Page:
Leslie was talked into the grocery cart ads despite a couple of things that immediately caught my attention. First of all, the grocery store that will feature her ads is not in the neighborhood that she wants to build her business. Let me ask you, if you want to invite people to do business with you, would you target people that you don’t want as your primary customers?
I know that there are plenty of rules and regulations prohibiting discrimination in the housing industry, but this is different. This is taking your money and reaching new people and inviting them to be your customer. You get to decide and unfortunately she signed on the dotted line that the sweet talking advertising salesperson presented her.
My other friend, Dave also signed on the dotted line that the same sweet talking advertising salesperson presented him and almost immediately regretted it. Designing an ad isn’t his area of expertise. He’s fantastic at technical stuff, I’ve paid him money a few times to fix my computer issues. But Dave was getting frustrated because even he could design a better ad than the experts he paid.
But here’s the issue that really bothered me. Most of the people seeing his ad in the grocery cart aren’t going to care that Dave and his company fixes computers. They might see the ad for a split second before the place their toddler or purse in the seat in the cart and cover up the ad.
So I stopped in and talked to Dave about this and that’s how I got his background story and he is not only frustrated with the creative process but nervous that it will actually bring him any new business.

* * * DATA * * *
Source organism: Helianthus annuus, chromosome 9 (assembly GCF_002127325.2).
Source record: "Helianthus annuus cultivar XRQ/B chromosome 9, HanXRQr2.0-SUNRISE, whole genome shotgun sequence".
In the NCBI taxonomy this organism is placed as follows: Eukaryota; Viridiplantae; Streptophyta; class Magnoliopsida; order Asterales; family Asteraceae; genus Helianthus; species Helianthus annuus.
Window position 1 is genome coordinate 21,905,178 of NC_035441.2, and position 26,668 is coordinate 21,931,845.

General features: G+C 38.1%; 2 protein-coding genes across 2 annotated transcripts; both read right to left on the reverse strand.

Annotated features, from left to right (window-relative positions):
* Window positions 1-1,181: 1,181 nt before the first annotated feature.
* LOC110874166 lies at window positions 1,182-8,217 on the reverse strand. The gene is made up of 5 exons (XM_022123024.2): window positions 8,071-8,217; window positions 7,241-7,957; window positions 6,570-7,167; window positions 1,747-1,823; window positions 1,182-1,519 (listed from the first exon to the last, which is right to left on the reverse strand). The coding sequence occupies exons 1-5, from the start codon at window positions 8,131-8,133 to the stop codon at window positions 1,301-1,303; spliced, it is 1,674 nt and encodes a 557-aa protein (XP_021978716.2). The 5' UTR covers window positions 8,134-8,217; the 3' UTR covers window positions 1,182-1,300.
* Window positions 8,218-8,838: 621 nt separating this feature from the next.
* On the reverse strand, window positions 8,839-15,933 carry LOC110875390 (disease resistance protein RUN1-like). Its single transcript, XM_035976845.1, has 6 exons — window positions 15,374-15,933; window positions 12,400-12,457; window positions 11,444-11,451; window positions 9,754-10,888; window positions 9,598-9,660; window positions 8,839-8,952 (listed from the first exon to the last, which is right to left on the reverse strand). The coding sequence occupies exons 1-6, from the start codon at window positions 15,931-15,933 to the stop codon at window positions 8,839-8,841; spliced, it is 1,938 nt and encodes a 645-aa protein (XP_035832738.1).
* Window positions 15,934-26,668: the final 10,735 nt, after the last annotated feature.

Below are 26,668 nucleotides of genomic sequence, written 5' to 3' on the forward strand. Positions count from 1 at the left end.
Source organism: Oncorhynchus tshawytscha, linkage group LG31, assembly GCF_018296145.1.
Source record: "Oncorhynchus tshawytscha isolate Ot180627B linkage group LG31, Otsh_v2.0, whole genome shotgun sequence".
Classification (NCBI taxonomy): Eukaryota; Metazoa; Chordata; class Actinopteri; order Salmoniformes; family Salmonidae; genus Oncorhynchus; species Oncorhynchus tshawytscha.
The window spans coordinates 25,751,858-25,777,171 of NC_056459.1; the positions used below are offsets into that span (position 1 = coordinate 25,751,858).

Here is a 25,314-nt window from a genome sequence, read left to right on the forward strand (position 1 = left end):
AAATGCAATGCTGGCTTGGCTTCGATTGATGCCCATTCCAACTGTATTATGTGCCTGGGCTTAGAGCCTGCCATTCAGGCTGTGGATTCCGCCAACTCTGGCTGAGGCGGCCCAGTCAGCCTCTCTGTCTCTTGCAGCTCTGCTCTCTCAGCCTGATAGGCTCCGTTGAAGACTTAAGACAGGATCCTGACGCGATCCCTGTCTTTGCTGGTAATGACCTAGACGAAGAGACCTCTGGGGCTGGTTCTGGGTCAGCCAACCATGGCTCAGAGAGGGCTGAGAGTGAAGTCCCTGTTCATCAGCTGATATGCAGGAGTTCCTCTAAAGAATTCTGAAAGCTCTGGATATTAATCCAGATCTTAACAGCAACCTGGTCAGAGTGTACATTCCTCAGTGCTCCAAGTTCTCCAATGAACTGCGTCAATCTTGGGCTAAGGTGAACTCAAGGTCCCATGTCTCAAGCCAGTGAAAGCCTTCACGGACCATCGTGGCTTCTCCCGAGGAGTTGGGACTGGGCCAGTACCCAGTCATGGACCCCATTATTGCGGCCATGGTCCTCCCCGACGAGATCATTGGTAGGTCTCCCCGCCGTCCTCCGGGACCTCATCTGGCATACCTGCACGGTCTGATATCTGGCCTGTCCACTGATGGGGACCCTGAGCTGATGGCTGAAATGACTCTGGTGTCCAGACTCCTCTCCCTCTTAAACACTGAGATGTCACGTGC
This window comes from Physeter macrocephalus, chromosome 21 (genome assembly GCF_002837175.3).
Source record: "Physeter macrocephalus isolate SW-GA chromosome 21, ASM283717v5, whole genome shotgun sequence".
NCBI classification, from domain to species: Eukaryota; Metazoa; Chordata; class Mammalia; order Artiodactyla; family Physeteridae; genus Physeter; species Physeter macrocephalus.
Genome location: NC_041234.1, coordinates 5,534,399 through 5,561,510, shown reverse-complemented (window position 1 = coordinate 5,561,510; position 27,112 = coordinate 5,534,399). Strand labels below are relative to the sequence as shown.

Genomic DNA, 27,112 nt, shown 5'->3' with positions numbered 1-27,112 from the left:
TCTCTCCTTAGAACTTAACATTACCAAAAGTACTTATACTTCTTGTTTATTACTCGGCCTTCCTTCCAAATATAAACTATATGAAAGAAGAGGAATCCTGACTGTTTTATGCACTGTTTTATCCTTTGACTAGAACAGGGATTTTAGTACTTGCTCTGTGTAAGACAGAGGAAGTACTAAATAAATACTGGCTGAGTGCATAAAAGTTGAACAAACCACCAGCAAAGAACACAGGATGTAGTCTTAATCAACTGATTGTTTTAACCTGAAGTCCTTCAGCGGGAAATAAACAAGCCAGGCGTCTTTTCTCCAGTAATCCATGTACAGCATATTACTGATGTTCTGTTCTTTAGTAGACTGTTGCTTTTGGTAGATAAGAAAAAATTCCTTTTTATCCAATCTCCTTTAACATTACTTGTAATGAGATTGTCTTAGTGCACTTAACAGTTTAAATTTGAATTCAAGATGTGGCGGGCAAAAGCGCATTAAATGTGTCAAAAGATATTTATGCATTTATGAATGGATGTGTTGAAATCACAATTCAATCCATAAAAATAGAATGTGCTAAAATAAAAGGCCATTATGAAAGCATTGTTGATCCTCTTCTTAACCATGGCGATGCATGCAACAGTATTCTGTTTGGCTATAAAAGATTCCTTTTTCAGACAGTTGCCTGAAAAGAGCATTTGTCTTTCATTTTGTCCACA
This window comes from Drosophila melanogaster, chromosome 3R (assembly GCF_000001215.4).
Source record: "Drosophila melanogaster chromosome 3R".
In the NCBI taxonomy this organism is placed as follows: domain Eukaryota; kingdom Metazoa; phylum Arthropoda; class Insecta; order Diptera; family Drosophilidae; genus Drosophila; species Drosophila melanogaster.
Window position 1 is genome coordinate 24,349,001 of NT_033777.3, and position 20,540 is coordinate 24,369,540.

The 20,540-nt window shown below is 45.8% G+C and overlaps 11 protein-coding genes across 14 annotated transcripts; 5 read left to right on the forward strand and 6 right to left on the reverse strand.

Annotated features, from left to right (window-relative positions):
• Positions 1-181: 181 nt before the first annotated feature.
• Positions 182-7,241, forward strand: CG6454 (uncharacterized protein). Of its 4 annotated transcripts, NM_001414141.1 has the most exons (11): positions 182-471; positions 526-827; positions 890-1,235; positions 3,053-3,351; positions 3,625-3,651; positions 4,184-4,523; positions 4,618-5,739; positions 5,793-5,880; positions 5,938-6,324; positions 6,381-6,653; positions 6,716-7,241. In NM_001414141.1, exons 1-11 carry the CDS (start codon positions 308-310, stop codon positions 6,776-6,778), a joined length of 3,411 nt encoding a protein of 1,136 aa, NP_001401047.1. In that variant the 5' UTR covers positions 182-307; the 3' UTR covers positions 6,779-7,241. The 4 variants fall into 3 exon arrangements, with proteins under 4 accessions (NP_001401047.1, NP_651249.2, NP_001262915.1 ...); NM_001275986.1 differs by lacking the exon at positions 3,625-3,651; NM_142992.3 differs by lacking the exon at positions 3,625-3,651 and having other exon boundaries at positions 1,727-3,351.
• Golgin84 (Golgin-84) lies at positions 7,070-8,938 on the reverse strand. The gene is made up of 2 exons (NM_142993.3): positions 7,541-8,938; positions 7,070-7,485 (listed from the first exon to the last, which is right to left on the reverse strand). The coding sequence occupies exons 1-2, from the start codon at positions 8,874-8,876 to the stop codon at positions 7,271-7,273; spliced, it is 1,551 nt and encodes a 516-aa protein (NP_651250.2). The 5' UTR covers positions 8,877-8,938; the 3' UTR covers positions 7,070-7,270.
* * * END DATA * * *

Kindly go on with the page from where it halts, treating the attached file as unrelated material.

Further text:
We call this Return On Investment or R.O.I. and we’ll tackle the R.O.I. subject in the near future.
My conversation with Dave was to help him attempt to make a bad advertising decision a little better. Remember, I have no skin in the game, I just saw what was going on and offered him a professional opinion and advice, since he was already locked in to advertising on grocery carts for the next 12 months.
What did I tell him? I walked him through the scenario I already mentioned to you, and he agreed, in most cases the shoppers will only see his ad for a second, not the entire length of time they are shopping, (which is what he’d been sold). I told Dave to add a word bubble that will capture someones attention with a call to action that they can do right now. The word bubble says, “Snap a Picture for Later”.
When I need my laptop fixed, I need to know who I can trust. I need to know at the very moment who I can contact. I’ll tell you what I’m not going to do. I’m not going to hop in my car and go to the grocery store and look for that ad I might have seen a couple weeks ago to get the contact info for Dave’s company.
However, when my wife or daughter are about to place their purses in the cart to start shopping, odds are they will have their phones handy and can “Snap a Picture for Later”.
While I still don’t believe this should ever be a primary advertising vehicle, it could be a secondary way of reinforcing and reminding those potential customers that you are around.
What do you think? Have you ever bought responded to a grocery cart ad? Your thoughts are always welcome.